LOWER function does not work as expected in v 2.1.214

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Mehmet Cakir

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Jul 4, 2022, 5:53:18 AMJul 4
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Hi together,

do yo also have the problem that the lower function delivers empty results though it should return results? I am using h2 in version 2.1.214 as an in-memory database with my spring boot application and since the upgrade from v1.x to 2.x the lower function does not work as expected. I have also tried simple queries like

SELECT * FROM XXX WHERE LOWER(XYZ) = 'somevalue';

Is this a bug or what am I missing to do?

Evgenij Ryazanov

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Jul 4, 2022, 6:44:56 AMJul 4
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Hello!

You need to provide a complete test case. Something like

CREATE TABLE XXX(XYZ VARCHAR(100), …);
INSERT INTO XXX(XYZ, …) VALUES (…);

Mehmet Cakir

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Jul 4, 2022, 7:55:58 AMJul 4
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That was a good hint, I realized that my data structure is not optimized.. I am using a JAVA application and the tables are automatically created on startup. Therefore I never looked for the whole TEST CASE..The datatype Character (JAVA) is mapped to CHARACTER(255) and it is filled by blanks. Maybe this could be a temporary fix for my solution to make it to CHARACTER(1).... But the same code worked with h2 in version 1.x.... 

CREATE TABLE TEST (ID BIGINT, SOMEVALUE CHARACTER(255));
INSERT INTO TEST (ID, SOMEVALUE) VALUES(1, 'Y');
SELECT * FROM TEST WHERE LOWER(SOMEVALUE) = 'y';

delivers empty result but 
SELECT * FROM TEST WHERE SOMEVALUE = 'Y';

is fine..

is the function LOWER attended to recognize blanks?

Evgenij Ryazanov

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Jul 4, 2022, 9:01:28 AMJul 4
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CHARACTER is a fixed-width data type. Columns of CHARACTER data type always have exactly one character. Columns of CHARACTER(255) data type always have exactly 255 characters, shorted values are right-padded with spaces. If you need to store strings of different length, you should always use CHARACTER VARYING / VARCHAR data type instead. If you need to store exactly one character, you can use CHARACTER or CHARACTER(1); but don't use CHARACTER(255) for this purpose, such choice is obliviously wrong.

More details are described here:



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Mehmet Cakir

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Jul 5, 2022, 6:09:48 AMJul 5
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That's completely right. The datastructure is not defined on my own.. It is Spring Boots hibernate / jpa which is defining the datastructure for my unit tests... BUT: I cannot understand why the same query is working without the LOWER() function.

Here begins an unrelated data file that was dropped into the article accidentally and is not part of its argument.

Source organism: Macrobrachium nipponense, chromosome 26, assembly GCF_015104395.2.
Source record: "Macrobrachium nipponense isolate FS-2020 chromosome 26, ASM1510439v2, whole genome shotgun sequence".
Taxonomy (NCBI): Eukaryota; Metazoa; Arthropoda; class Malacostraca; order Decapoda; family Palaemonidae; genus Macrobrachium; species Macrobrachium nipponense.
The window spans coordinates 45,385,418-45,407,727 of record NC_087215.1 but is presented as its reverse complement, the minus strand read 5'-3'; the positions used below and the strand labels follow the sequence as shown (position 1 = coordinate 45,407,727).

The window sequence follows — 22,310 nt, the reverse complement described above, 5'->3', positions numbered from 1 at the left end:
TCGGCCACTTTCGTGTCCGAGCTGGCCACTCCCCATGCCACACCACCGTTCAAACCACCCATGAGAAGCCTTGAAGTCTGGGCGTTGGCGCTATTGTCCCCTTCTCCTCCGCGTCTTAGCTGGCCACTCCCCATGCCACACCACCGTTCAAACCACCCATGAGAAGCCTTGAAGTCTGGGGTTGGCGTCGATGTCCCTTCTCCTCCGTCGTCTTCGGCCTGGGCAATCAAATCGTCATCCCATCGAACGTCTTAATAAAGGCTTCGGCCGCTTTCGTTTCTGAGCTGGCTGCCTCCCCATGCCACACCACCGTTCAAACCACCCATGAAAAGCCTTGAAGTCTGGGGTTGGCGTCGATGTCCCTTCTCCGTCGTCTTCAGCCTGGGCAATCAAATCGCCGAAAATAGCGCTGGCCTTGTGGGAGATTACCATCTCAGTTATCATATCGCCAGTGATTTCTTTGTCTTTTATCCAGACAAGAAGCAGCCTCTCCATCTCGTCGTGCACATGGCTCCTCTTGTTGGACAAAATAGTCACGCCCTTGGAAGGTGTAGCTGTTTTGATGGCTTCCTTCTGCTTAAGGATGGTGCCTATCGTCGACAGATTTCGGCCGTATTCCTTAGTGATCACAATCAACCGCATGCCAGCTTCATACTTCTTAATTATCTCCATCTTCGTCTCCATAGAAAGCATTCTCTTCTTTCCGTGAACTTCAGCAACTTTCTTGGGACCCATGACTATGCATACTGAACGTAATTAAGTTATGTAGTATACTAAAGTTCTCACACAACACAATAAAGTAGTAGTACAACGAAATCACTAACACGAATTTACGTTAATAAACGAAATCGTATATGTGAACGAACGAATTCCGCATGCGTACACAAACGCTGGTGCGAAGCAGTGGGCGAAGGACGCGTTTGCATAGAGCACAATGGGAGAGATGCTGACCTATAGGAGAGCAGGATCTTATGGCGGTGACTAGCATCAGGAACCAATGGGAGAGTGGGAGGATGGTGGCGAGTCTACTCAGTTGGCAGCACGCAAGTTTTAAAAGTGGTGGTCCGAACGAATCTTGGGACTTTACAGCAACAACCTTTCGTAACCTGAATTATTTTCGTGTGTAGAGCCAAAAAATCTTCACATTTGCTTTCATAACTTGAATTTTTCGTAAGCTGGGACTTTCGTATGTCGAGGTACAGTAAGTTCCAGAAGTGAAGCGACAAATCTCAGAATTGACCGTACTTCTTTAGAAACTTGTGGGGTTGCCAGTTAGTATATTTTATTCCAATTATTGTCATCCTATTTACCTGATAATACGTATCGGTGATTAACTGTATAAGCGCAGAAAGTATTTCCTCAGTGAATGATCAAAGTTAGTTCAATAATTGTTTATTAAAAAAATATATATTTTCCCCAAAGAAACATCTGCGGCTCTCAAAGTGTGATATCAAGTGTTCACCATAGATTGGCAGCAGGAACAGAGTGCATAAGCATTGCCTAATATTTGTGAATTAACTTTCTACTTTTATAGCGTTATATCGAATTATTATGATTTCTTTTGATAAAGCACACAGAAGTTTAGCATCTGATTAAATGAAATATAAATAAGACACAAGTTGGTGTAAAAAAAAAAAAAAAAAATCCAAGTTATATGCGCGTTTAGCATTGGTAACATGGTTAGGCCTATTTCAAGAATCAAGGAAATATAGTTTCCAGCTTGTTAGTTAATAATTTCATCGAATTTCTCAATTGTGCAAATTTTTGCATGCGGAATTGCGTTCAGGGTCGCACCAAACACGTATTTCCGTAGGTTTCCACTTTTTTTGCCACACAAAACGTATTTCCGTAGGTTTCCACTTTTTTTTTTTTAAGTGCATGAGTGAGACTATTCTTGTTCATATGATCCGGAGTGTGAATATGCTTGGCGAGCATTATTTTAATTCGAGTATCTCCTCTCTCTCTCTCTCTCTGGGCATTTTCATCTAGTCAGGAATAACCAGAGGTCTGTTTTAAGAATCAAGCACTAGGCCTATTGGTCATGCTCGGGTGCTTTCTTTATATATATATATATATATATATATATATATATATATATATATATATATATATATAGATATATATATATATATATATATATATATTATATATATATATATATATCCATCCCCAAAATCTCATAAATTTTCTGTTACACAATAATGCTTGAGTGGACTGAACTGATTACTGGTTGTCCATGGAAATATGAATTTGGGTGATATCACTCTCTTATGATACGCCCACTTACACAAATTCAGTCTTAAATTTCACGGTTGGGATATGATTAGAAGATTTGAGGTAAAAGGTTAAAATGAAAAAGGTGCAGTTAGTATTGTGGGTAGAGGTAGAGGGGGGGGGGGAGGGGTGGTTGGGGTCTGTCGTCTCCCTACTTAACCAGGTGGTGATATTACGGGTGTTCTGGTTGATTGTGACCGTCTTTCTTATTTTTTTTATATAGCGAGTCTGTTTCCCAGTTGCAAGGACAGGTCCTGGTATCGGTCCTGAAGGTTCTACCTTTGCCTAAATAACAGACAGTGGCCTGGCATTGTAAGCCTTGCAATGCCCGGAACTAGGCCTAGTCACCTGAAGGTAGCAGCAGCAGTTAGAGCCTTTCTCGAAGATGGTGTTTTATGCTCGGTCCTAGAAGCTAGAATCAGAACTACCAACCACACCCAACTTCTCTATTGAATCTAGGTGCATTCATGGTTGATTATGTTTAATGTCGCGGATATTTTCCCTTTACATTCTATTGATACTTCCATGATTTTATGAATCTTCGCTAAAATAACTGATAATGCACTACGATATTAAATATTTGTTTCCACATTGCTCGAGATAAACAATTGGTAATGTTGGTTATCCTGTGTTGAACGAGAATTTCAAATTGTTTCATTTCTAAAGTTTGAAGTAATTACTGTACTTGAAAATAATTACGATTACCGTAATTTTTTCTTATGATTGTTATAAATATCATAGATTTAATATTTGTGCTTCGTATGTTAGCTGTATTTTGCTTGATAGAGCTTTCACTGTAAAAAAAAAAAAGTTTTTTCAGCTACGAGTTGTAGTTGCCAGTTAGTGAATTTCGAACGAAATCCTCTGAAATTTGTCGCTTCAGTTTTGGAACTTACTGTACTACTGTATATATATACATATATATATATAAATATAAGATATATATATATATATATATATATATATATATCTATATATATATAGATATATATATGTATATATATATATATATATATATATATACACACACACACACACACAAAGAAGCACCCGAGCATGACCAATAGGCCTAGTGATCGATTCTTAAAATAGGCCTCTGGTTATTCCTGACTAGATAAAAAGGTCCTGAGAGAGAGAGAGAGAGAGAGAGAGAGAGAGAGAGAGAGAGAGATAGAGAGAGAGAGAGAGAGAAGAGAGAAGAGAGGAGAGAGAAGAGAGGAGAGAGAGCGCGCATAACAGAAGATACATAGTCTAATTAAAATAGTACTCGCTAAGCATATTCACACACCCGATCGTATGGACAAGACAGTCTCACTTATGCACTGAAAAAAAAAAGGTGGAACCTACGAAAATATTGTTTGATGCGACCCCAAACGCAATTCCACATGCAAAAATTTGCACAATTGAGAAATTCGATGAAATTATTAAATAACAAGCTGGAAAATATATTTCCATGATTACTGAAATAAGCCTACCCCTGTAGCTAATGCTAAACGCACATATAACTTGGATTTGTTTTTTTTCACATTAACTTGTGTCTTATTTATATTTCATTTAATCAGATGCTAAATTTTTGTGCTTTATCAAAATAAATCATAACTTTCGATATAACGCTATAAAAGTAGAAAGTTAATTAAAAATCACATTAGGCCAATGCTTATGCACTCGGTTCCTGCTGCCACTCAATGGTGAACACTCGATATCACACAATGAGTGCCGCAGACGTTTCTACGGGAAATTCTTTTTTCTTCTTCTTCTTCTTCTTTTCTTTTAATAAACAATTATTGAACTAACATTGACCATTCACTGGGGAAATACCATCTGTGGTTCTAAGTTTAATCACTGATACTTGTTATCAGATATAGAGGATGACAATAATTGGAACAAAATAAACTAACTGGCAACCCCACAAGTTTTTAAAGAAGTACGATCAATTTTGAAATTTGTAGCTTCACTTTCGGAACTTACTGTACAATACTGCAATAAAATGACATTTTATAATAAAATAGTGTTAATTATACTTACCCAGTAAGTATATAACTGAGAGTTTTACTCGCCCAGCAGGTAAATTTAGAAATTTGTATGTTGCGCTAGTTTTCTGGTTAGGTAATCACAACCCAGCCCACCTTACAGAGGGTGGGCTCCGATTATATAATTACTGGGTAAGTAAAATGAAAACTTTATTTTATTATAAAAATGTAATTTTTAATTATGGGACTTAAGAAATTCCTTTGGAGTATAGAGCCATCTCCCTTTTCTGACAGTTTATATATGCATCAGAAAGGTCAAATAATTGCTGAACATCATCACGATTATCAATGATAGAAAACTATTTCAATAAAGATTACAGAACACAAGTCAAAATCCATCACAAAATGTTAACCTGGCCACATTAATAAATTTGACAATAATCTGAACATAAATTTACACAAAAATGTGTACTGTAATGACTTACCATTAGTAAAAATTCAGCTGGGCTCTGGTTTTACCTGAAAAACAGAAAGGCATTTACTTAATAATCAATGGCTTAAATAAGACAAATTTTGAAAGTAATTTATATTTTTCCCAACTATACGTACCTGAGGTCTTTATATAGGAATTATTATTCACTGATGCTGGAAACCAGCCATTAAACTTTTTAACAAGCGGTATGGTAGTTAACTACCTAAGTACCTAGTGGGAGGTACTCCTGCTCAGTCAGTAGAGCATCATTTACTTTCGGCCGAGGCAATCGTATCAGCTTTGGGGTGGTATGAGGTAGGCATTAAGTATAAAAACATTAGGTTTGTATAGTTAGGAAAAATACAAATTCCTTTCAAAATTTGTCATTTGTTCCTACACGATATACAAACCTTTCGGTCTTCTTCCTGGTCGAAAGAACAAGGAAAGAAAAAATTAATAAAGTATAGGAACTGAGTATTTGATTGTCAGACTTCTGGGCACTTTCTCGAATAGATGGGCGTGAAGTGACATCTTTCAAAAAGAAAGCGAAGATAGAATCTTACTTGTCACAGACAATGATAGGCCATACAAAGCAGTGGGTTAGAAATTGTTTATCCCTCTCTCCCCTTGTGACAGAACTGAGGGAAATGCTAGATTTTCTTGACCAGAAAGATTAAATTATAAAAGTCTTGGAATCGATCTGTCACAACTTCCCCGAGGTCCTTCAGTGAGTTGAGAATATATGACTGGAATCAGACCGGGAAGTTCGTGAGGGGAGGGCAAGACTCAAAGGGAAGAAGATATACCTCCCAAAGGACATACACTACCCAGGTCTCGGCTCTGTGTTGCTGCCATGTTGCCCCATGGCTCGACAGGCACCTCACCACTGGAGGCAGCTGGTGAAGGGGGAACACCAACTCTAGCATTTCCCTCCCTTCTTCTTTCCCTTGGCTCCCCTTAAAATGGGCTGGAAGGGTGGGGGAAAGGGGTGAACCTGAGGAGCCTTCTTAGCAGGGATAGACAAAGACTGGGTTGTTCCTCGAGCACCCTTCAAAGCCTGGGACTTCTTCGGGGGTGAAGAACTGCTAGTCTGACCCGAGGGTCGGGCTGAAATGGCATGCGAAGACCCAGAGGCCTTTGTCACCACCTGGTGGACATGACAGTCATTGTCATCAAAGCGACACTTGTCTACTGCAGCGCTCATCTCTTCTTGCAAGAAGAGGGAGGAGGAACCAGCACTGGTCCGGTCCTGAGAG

CREATE TABLE TEST (ID BIGINT, SOMEVALUE CHARACTER(255));
INSERT INTO TEST (ID, SOMEVALUE) VALUES(1, 'Y');
SELECT * FROM TEST WHERE SOMEVALUE = 'Y';

is working fine... The shorted value with one character is also right-padded with spaces but the query is working fine... The point is that I am using h2 as an in-memory database for my unit tests in a spring boot application. The tests are the same but after upgrading to h2 v2.. my unit tests are failing... I fixed my issue by giving the datatype a fixed length of 1 but I just wanted to know if this is an unseen issue or if this is a wanted feature. 

The padding point is completely fine but it is confusing me that just the LOWER() function is caring about the blanks..

Evgenij Ryazanov

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Jul 5, 2022, 6:54:02 AMJul 5
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Because when you use the LOWER or UPPER function, its result doesn't have CHARACTER(255) data type any more, it has CHARACTER VARYING data type. Character string literals also have CHARACTER VARYING data type in H2.
So a comparison between two CHARACTER VARYING values is actually performed and this comparison returns FALSE in H2 when strings have different length.

Without this function a comparison between CHARACTER(255) and CHARACTER VARYING values is performed and this comparison ignores trailing spaces in H2.

LOWER and UPPER functions should return result of the same data type as their argument according to the SQL Standard, but H2 currently cannot satisfy that requirement, because H2 doesn't have warnings. Some strings in some locales have different lengths after conversion to upper or lower case. If this length is larger than length of original data type, standard-compliant database should truncate the result to the declared length and raise a warning. But H2 cannot warn you about truncation and it is a bad idea to perform this truncation silently, so it isn't performed at all. But to return values longer than argument H2 declares result of these functions as CHARACTER VARYING with the maximum length.

Take a look on length and columnDefinition attributes of @Column annotation. You can adjust SQL data type produced by JPA with them.
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